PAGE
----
The ocean was mirror calm when I got down to the Cove at 5:15 AM. Not a breath of wind. It was the same most of the way to the fishing grounds. With ten miles to go we picked up a light southerly wind. This gave us a ripple on the surface. On the fishing grounds, the wind remained the same; about two knots from the south. The ocean was flat calm with a wind ripple on the surface. There was no swell. The air temperature hovered around 78F, more or less (in the shade). The air temperature was warmer (hot) on deck. The tide was light to moderate. The surface water temperature reached a high of 70.3F on the fishing grounds. We had ten miles of visibility. The high air temperature at the Portland International Jetport, Portland, Maine was 86F (with a low of 66F). In Boston, Massachusetts (Logan International Airport) the high was 87F with a low of 71F). Concord, New Hampshire's high temperature was 94F (with a low of 62F).

The fishing was good to very good overall. It could have been much better but we were plagued with blue sharks from 9:30 AM until we had to head back in. For two of the hooked sharks I couldn't tell if it might have been a bluefin so I had everyone reel up only to find out the bad news a few minutes later. This took some time. We lost eleven rigs to "bluedogs". And we lost numerous hooks as well. Most legal fish landed were pollock, by far. We had a few very nice sized ones. Legal landings also included nineteen haddock, seven redfish and eight cusk. Released fish (besides the blue sharks) included five market cod to 9 pounds, seven dogfish and one big halibut. Drifting was the method. Only two anglers used jigs. Cod flies caught the most fish. Bait caught a pile of sub-legal haddock!

I couldn't tell you who was high hook. Brian Monaco (NY) won the boat pool for the largest fish with the largest fish, an 18.5 pound pollock. The second largest fish was a 17.25 pound pollock caught by William Decker (FL). William also tied with Morgan Palmer (ME) for the third largest fish of the trip. They each caught a pollock of 17 pounds. I took a picture of Morgan holding her fish. Her fish was, by far, the better looking of the two! This digital image appears on the left.

Other Angler Highlights: Seamus O'Doherty (AL) caught the first fish decent enough to weigh, a pollock of 13 pounds. Chantal Margolis(ME) landed a 10.5 pound pollock, her largest fish. Later in the day we chased down a huge blue shark that she had hooked in the tail. It acted like a small bluefin because of where it was hooked. So I took the bait on that one! John Flagler (ME) caught a 10.5 pound pollock, his best fish. Mike Iosua (ME) boated a 10.5 pound pollock, his largest fish. James Shorey (ME) landed a 13.5 pound pollock and a 14 pound pollock, his two largest fish. Liam Jenks (MA) caught a 13.5 pound pollock and quite a few haddock. Les Delworth (NH) caught a 13 pound pollock, his biggest fish. He also caught the largest cod of the day at 9 pounds. Gerry Prager (NY) caught an 11 pound pollock, his best fish of the trip. Alex Bryan (NH) landed a 10.5 pound pollock, his best.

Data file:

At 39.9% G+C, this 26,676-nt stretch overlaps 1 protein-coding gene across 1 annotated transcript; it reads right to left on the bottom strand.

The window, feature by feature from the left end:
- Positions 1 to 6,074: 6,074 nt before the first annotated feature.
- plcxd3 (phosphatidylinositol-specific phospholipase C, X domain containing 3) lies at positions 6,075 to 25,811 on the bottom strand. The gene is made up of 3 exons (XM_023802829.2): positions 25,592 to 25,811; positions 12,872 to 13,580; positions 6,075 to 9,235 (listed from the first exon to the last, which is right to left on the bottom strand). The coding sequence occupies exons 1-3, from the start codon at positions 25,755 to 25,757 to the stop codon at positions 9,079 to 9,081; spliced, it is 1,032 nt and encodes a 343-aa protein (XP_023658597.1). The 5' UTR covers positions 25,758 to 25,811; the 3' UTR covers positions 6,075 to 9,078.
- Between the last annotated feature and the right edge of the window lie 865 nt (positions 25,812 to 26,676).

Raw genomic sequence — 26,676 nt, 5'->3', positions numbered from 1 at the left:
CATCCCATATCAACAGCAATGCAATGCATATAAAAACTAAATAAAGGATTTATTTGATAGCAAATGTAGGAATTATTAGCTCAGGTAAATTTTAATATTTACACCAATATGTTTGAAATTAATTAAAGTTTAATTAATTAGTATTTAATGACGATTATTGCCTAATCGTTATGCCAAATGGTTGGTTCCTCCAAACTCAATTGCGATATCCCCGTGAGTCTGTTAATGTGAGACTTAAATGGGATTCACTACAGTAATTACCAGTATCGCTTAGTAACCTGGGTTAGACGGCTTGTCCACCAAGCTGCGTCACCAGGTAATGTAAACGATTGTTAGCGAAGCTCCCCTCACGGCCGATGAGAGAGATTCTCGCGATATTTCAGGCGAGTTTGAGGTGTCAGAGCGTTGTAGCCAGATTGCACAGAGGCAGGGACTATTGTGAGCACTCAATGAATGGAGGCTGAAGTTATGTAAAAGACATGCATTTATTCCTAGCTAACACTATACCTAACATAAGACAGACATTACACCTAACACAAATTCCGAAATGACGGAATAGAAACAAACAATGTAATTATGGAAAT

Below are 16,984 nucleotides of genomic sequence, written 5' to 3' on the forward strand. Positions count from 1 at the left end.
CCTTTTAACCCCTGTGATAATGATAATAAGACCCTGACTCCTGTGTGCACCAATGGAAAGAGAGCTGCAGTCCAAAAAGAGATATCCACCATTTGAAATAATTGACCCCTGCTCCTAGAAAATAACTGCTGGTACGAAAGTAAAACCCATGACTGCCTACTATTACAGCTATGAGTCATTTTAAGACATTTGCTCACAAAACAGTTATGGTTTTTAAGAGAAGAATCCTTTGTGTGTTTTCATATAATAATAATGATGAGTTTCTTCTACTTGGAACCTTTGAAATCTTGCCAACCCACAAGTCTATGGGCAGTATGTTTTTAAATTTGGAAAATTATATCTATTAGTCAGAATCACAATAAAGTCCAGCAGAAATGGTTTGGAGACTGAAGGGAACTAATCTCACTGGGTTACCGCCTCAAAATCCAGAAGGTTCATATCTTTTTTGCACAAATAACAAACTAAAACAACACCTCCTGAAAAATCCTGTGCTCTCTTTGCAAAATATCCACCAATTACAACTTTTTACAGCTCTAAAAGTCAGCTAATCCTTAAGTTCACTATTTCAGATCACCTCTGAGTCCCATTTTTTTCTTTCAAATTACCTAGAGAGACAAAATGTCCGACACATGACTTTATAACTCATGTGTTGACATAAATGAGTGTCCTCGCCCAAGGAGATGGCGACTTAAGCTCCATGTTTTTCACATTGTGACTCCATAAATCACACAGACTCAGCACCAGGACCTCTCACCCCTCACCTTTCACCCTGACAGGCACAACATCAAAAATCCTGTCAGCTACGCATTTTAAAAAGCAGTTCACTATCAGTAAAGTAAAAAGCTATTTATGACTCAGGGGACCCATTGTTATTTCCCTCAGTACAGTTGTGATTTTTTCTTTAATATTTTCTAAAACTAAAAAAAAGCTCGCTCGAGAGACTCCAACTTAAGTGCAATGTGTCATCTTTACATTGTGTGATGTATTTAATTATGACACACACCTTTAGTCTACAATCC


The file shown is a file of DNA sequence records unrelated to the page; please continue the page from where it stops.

Patty Prager (NY) had the fish of the day, a big halibut. She hooked it on the bottom. And, in fact, I thought it was the bottom until Alec told me she was gaining line. She got the fish more than half way up from bottom - the line straight up and down - when it bolted straight back down. Halfway there the line started to vibrate; the fly hook must have got hooked in the tail. It wasn't long before the line broke at the fly loop! We were all disappointed as it would have surely been our biggest halibut in a while. But that's fishing!

Steve Levine (ME) had one of those days. He lost two jigs to blue sharks and lost two really nice fish. I have no idea what species they were but I would suspect they were good sized pollock. He would have won the hard luck award t-shirt. However, Betty Flagler (ME) upstaged Steve with her inordinate number of tangles today. In fact, she was tangled so often that I thought she wouldn't catch a fish today. But she proved me wrong!

Alec Levine and I ran the afternoon (4PM - 8PM) half day trip. It was hot at the dock, there was no wind and the sun shone through a hazy sky. On the grounds, the wind was light from the south southeast and waves were about a half a foot. The wind velocity might have blown more than five knots but I doubt it. The air temperature ranged from 79F to 74F. The tide (current) was moderate. The visibility was about ten miles. The surface water temperature reached a high temperature of 71F on the fishing grounds.